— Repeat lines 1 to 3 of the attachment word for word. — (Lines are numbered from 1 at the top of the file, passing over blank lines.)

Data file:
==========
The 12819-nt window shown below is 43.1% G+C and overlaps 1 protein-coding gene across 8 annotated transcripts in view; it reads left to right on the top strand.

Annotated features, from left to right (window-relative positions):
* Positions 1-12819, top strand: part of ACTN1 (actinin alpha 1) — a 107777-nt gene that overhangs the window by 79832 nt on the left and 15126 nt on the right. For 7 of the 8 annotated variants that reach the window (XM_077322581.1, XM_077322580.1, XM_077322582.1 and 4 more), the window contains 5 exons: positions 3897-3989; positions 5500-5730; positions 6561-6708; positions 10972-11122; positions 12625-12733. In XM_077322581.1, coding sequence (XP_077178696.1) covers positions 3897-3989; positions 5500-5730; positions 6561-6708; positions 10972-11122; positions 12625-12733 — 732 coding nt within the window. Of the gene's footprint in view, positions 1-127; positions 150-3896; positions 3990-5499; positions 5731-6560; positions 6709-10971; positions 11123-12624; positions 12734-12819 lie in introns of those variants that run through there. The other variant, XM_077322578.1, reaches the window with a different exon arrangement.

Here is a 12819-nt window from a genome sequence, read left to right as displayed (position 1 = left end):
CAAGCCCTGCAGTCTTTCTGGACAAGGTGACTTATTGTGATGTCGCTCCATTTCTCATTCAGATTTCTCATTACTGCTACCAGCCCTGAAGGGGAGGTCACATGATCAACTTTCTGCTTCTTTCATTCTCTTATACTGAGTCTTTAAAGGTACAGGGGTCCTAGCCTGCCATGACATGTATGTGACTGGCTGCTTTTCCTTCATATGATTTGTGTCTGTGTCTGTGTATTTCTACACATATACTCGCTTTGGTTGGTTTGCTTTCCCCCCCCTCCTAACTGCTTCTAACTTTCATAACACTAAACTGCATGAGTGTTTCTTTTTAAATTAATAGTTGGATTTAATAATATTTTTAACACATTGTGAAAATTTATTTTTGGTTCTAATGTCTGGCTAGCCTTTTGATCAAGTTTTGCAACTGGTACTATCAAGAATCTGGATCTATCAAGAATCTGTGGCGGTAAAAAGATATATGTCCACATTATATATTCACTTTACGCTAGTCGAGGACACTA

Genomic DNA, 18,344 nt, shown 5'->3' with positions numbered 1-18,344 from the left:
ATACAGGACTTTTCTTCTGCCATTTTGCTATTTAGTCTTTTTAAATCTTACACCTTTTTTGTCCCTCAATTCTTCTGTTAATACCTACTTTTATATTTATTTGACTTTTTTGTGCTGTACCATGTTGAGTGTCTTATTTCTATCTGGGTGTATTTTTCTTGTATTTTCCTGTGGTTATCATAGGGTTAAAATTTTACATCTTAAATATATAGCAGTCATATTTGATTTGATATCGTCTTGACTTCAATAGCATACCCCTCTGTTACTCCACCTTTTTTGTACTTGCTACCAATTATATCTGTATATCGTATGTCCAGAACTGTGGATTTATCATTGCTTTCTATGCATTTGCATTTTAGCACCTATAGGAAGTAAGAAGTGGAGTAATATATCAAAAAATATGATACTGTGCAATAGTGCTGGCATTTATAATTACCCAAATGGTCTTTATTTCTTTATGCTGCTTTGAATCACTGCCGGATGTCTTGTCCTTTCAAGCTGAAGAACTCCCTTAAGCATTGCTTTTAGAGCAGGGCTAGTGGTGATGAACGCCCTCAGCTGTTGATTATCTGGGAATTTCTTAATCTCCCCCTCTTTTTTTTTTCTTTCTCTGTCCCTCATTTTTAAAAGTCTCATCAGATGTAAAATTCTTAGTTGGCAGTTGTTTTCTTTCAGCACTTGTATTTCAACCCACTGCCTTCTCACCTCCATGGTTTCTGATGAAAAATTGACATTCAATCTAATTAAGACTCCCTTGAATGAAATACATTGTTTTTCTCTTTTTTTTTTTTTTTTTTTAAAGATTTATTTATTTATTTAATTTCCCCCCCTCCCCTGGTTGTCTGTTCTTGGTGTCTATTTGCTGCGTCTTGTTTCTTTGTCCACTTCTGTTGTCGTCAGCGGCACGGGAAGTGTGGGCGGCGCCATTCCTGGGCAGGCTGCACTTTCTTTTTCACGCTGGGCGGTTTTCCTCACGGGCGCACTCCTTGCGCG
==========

The 12819-nt window shown below is 43.1% G+C and overlaps 1 protein-coding gene across 8 annotated transcripts in view; it reads left to right on the top strand.

Annotated features, from left to right (window-relative positions):
* Positions 1-12819, top strand: part of ACTN1 (actinin alpha 1) — a 107777-nt gene that overhangs the window by 79832 nt on the left and 15126 nt on the right. For 7 of the 8 annotated variants that reach the window (XM_077322581.1, XM_077322580.1, XM_077322582.1 and 4 more), the window contains 5 exons: positions 3897-3989; positions 5500-5730; positions 6561-6708; positions 10972-11122; positions 12625-12733. In XM_077322581.1, coding sequence (XP_077178696.1) covers positions 3897-3989; positions 5500-5730; positions 6561-6708; positions 10972-11122; positions 12625-12733 — 732 coding nt within the window. Of the gene's footprint in view, positions 1-127; positions 150-3896; positions 3990-5499; positions 5731-6560; positions 6709-10971; positions 11123-12624; positions 12734-12819 lie in introns of those variants that run through there. The other variant, XM_077322578.1, reaches the window with a different exon arrangement.